The Heart of Evangelism

How can I summarize my thoughts about a book on evangelism with 38 chapters? Let me start by saying that The Heart of Evangelism is an excellent resource for those who want to disciple others or develop personally in the area of evangelism. This books comes from a Reformed perspective, is practical, broken into short, easy to read chapters, and built solidly upon numerous passages of Scripture. There are so many books on the same subject I was happy to read something that is different from the typical fare. How is it unique? Here are a few of the things that sets it apart from most other books on evangelism: He discourages dependence on programs and pre-packaged approaches to evangelism and instead pushes us to depend on God, commit ourselves to prayer, live lives of integrity, love and hospitality. This is essential to our evangelistic work and more important than memorizing diagnostic questions.

He reminds us that God is more interested in the salvation of the world than we are, something that gets lost in much of our evangelism, and that God uses a great variety of means in bringing people to Jesus.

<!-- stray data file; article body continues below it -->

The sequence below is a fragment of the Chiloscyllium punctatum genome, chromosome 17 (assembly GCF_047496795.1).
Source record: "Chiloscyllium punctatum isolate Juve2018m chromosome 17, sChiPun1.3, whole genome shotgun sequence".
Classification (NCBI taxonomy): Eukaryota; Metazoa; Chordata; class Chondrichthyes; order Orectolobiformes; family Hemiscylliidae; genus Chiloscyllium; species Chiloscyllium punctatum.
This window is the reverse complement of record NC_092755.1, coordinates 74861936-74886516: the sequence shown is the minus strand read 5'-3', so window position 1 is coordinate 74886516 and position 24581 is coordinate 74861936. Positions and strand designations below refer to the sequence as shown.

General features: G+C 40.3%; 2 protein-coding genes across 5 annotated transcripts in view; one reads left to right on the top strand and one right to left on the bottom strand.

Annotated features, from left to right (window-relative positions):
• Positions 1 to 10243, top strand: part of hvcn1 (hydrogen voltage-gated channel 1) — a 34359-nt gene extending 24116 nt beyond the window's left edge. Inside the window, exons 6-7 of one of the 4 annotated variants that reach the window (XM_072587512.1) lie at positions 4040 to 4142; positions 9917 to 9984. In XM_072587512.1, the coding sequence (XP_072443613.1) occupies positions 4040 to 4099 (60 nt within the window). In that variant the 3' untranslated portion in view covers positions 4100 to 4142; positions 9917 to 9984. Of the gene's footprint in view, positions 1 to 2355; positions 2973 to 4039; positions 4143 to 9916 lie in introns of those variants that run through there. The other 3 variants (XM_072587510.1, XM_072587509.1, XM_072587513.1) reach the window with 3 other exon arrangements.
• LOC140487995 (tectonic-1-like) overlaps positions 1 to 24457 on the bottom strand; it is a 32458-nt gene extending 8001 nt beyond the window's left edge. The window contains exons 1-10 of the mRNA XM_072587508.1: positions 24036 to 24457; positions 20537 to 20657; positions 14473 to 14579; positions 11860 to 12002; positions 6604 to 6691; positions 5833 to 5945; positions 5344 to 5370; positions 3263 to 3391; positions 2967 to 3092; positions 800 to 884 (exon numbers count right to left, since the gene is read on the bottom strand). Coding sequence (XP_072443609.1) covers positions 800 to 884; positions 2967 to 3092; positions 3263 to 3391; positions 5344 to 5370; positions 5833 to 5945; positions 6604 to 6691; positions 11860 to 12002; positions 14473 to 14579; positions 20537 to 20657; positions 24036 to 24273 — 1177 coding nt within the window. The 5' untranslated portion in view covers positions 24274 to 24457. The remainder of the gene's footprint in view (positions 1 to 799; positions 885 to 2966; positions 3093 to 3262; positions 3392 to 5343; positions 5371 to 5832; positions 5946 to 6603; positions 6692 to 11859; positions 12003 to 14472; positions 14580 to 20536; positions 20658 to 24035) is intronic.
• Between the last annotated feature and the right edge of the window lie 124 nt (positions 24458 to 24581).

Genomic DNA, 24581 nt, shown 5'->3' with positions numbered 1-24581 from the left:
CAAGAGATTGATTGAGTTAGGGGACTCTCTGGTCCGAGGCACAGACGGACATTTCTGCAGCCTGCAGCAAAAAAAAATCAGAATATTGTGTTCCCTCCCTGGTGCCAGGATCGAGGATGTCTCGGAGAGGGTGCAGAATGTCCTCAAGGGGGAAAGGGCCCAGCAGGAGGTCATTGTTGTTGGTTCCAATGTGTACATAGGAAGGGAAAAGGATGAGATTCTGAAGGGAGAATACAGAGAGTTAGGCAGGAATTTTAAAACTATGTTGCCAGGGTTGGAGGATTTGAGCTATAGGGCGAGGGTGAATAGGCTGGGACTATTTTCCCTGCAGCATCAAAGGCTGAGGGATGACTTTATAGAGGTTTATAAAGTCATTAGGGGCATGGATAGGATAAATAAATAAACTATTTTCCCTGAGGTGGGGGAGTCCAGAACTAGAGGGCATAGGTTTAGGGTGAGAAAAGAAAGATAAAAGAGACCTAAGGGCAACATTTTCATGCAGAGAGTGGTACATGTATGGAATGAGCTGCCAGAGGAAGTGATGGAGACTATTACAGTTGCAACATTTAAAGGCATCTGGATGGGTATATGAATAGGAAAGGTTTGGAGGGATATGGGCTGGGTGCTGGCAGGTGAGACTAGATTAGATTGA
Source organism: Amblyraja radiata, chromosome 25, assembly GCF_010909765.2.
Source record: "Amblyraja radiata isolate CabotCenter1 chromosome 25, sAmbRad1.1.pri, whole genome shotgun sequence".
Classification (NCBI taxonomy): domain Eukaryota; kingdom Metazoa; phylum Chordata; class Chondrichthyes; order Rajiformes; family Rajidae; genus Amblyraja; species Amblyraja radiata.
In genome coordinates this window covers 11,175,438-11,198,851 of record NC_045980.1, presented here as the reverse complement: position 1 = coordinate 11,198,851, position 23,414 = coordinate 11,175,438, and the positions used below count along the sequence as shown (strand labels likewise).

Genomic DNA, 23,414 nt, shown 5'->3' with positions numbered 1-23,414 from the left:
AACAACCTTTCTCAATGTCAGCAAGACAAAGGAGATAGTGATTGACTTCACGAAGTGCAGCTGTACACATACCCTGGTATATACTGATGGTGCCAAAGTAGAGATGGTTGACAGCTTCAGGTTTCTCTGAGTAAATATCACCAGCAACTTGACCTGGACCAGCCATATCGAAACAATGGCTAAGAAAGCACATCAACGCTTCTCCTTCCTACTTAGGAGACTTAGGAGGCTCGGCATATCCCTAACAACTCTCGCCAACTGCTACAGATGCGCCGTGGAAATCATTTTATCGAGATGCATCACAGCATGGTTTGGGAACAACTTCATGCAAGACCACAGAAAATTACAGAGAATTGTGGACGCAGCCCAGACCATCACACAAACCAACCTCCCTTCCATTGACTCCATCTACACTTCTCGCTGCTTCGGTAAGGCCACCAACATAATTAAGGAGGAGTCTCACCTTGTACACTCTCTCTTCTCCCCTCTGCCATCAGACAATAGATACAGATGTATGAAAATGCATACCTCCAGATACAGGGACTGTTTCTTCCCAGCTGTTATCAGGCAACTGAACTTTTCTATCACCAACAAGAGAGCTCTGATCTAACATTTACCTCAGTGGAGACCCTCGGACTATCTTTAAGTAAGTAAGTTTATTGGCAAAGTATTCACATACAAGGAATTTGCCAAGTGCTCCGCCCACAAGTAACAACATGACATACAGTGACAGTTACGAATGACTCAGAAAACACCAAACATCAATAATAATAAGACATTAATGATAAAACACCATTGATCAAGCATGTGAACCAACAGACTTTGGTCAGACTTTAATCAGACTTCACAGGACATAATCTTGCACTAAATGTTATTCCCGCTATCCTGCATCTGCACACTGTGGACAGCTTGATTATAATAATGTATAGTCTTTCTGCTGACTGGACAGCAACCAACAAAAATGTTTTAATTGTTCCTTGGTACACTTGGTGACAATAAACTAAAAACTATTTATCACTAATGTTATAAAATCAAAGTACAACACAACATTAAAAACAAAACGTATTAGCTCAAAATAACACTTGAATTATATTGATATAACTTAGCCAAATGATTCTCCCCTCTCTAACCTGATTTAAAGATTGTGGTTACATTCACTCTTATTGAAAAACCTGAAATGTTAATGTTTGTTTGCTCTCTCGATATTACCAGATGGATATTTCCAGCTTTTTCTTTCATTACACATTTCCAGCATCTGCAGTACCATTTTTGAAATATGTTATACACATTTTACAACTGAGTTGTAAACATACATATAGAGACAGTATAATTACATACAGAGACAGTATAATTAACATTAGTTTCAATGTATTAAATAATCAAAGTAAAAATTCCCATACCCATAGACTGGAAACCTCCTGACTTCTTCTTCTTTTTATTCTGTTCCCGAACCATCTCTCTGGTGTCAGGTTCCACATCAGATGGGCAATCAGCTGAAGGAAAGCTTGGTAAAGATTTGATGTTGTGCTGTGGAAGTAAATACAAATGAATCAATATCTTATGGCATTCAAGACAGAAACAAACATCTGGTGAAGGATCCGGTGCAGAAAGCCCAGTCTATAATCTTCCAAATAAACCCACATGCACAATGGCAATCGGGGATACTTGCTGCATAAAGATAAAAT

The third section ( chapters 20-26) focuses on the barriers we face when communicating the gospel. This is a helpful section that uncovers the barriers we have in ourselves (false guilt, lack of confidence, etc.) and the barriers that exist in our culture (certain aspects of modernity and postmodernity).

The prophets and Apostles are humanized, shown not to be superheroes, but fallen men who sought to faithfully serve Christ. These are men with whom we can identify.

He takes aim at the pride and self-righteousness that is common in us and hurts our evangelistic work.

The gospel is shown to be more full and complex than the simple "You're a sinner, Jesus died for your forgiveness, repent and believe" paradigm. This is something I have blogged on before, and it is nice to see someone lay it out in a book on evangelism in such a helpful way. (Also see Hal Poe's book, The Gospel and It's Meaning.)

He explains that evangelism is often a slow process; one that requires patience on the part of the evangelist.

He lays out 7 principles to help us effectively communicate the gospel. Great stuff here.

1. Show respect. 2. Build bridges. 3. Learn what others believe. 4. Speak the language of the people. 5. Utilize reasoned persuasion. 6. Clarify the good news. 7. Challenge the heart and mind.

This really is a good book that lays a foundation for the discipline of evangelism that will not fail. It does not provide easy answers or a program to follow, but it does give Christians a better perspective and method for engaging our neighbors with the gospel.

Jerram Barrs is Professor of Christian Studies and Contemporary Culture and Resident Scholar of the Francis A. Schaeffer Institute at Covenant Theological Seminary in St. Louis, MO.